Pope Francis holds a papal audience each week at 10am. In nice weather it is outside in St. Peter’s Square. Seeing the pope is a big deal. Especially to Catholics, especially to Catholic priests. So, we decided (I’ll say “we” to make it seem more democratic) to line up to enter the square at 6:30am. In a feat of what I can describe only as genius, priest #1, the school’s president, framed the entire morning as a competition. He gave the kids a football coach’s pregame speech of sorts: We’re going to get there early, be first in line, first through security, first into the square. We’re going to out run them, out body them, out smart them. We’re going to go as close as we can and get seats on the aisle. And then we’re going to block out all those little nuns and adorable Italian school children and see Pope Francis, smile and cheer and wave to him, from an arm’s distance.

And that’s what we did. And that’s a memory to last a lifetime.

There is also the perk of private masses. It seems shockingly easy to say mass at St. Peter’s Basilica if you are a Catholic priest. Our two strode into the Sacristy and just asked. And they pretty much just let you. And all the sudden the next day they are letting you say mass on St. John Paul II’s tomb, and the next day in the Vatican grottos, and the next on Gregory the Great’s tomb. It’s pretty incredible. And this intimate experience of St. Peter’s created a sublime religious, special feeling that I can sometimes lose amidst the tour groups, selfie sticks, and huge marble statues.

I will also note that walking between two priests and in front of a group of American teenagers seems to deter the come-hither stares of Italian men. I have yet to conclude if I consider that a perk.

This trip to Rome felt like no other before. It took an entirely new axis. And that observation of the lack of cat-calls kind of describes it. I wasn’t there entirely for me. It wasn’t about me. I was there to show the kids. I was there for their experience. Yes, we ate at my favorite fornos, and sandwich shops, and restaurants. Yes, I saw all of the sights. But, I wanted them to discover Rome. I wanted them to look out over the city and be struck like I was and still am. I wanted them to taste the food that I still think about. I wanted them to stand in front of me to see the pope. I wanted them to sit in the first pew, to climb to the highest point, to look the longest at the Sistine Chapel ceiling. I wanted them to field Rome’s come-hither stares.  I travelled without taking a photo on my good camera. I walked the streets pointing out things to the kids. I was just being and showing and enjoying. And that is true luxury.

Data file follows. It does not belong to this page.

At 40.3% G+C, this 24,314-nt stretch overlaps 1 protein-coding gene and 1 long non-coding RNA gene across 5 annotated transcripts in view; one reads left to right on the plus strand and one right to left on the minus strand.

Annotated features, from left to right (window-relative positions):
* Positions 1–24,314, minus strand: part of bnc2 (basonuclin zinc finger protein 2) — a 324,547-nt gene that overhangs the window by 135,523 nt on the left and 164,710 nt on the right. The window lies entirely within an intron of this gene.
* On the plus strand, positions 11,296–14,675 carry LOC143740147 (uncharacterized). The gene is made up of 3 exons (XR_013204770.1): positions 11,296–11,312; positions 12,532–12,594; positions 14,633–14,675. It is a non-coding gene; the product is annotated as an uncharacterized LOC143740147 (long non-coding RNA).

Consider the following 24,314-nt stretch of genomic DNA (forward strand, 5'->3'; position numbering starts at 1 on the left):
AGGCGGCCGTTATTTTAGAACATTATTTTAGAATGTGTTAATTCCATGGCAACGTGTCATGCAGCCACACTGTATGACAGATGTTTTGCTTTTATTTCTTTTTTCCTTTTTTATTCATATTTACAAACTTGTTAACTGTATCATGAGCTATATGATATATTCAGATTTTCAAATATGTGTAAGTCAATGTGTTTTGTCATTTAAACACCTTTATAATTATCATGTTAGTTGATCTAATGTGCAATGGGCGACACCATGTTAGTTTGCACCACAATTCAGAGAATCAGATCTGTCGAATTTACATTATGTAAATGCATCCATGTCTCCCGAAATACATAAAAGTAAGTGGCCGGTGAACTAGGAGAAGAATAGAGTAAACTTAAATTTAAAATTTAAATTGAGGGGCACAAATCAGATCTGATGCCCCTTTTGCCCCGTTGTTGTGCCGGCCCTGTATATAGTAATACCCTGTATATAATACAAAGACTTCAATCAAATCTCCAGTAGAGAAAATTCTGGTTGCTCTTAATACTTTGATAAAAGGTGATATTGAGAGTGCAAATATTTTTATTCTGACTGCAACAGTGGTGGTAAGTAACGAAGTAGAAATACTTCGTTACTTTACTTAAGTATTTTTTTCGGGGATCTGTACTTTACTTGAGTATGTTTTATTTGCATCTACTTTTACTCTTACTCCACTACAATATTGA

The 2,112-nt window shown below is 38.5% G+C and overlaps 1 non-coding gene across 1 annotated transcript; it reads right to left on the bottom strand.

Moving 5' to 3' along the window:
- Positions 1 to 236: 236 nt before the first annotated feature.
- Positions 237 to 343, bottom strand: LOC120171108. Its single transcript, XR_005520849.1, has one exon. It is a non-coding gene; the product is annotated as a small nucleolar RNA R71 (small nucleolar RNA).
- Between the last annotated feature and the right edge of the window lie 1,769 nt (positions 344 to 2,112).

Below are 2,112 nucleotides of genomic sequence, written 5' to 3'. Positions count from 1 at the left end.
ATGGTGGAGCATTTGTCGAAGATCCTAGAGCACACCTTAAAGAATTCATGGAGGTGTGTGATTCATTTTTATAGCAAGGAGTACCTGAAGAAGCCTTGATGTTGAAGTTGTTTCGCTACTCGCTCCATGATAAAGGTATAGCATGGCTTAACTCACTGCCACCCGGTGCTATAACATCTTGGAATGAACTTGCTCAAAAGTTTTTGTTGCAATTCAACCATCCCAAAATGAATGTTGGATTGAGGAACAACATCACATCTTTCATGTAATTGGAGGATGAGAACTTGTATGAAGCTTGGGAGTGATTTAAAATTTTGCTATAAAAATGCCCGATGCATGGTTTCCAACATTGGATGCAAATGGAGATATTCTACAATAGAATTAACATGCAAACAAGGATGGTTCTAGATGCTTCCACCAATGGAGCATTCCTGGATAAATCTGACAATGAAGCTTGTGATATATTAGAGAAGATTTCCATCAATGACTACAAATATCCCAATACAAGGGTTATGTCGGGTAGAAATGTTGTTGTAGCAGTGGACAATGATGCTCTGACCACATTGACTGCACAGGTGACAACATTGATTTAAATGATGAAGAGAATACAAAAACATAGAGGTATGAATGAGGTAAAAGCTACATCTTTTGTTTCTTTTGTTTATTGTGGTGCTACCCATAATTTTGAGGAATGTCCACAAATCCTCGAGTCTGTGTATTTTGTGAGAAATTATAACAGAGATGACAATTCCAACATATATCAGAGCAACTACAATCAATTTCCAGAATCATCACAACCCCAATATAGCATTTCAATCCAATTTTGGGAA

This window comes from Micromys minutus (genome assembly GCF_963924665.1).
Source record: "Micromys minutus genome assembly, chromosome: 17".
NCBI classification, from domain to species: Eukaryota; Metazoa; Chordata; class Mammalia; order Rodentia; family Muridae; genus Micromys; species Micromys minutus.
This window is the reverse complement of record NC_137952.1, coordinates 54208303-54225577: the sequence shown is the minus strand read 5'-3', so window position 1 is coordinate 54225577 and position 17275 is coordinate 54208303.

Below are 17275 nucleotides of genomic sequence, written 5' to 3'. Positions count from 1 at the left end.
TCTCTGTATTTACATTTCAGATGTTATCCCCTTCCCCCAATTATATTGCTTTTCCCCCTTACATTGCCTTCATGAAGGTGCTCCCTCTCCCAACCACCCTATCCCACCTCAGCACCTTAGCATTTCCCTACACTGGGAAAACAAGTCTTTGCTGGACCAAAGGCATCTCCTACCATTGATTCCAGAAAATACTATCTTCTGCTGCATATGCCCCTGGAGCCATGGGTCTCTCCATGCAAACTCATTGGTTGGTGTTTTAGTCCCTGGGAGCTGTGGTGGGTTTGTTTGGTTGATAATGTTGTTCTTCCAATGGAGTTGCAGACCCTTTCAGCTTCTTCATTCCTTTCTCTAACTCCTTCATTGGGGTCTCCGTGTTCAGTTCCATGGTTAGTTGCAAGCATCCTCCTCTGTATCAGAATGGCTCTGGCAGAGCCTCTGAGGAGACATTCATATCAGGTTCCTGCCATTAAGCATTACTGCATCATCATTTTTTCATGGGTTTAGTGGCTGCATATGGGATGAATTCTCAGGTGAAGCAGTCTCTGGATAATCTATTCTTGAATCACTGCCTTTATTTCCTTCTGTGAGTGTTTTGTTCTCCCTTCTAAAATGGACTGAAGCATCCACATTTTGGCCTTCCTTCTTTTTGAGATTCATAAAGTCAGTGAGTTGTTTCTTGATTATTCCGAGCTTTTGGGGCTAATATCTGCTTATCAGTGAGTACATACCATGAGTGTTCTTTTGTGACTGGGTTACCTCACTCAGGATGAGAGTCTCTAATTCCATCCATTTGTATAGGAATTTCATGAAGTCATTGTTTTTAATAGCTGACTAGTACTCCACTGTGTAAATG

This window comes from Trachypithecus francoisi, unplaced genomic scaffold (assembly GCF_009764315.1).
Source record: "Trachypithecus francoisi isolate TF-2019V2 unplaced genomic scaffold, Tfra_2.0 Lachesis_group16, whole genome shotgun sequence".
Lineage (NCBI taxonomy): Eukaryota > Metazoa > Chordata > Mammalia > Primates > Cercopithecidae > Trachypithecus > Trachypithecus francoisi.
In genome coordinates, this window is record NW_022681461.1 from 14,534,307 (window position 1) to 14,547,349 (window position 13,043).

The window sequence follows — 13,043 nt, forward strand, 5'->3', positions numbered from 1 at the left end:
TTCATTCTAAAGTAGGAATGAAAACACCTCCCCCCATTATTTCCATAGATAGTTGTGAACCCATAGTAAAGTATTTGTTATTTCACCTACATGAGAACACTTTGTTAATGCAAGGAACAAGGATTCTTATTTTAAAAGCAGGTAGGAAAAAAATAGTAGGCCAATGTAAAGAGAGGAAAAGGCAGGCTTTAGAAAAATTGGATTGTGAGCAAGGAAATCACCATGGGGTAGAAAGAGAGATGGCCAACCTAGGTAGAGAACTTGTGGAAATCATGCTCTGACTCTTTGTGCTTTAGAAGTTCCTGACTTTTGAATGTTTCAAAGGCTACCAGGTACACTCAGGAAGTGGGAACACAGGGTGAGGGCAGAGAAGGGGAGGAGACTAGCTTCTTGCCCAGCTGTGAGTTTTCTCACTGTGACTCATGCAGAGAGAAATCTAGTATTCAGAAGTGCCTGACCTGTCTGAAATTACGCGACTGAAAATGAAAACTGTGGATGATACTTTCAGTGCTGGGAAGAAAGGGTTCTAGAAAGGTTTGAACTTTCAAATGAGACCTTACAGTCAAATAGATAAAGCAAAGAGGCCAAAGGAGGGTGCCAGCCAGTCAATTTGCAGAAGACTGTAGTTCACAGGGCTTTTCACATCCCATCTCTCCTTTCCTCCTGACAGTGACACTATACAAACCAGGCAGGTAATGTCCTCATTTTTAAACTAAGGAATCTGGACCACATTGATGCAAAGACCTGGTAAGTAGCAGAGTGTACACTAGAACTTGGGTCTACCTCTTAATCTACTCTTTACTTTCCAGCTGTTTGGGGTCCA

My favorite sculptor is Rome’s Bernini. His masterpieces fill the city – on Ponte San Angelo, over St. Peter’s altar, in Galleria Borghese. He made immaculately intricate statues and structures. Ones that deserve hours and days of stares. His tomb, which I saw for the first time this trip, in Santa Maria Maggiore, is a plain marble step on the ground. Its humbleness is completely staggering to me.

During this trip, my personal, indulgent moments of highest joy were the simplest: the waiter at my favorite restaurant remembering me and asking me to stay for a coffee when I go to make our reservation. I sit and we talk about his new baby as he and the staff do their pre-opening chores, and I feel so happy. This moment is what makes Rome so special to me now. It is an exceptional, yet familiar, place that I can show others – that I can quietly fall in love with again while standing behind them.


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  1. I definitely thought “walk into a bar” was coming next :)i Nice intro! -Paul

  2. I am Courtney McCorkle’s grandmother, and after reading this, I would like to thank you because you gave them a trip they will always remember. It was a true pilgrimage sharing it with you, Fr. O’Brien and Fr. Ketterer. Spiritual as well as fun. I’m sure you all had many God given blessings. I hope they all appreciate how fortunate they are to have such an experience at such a young age. Something they will pass on to children and grandchildren.
    Thank you for caring.

    Betty Erbrick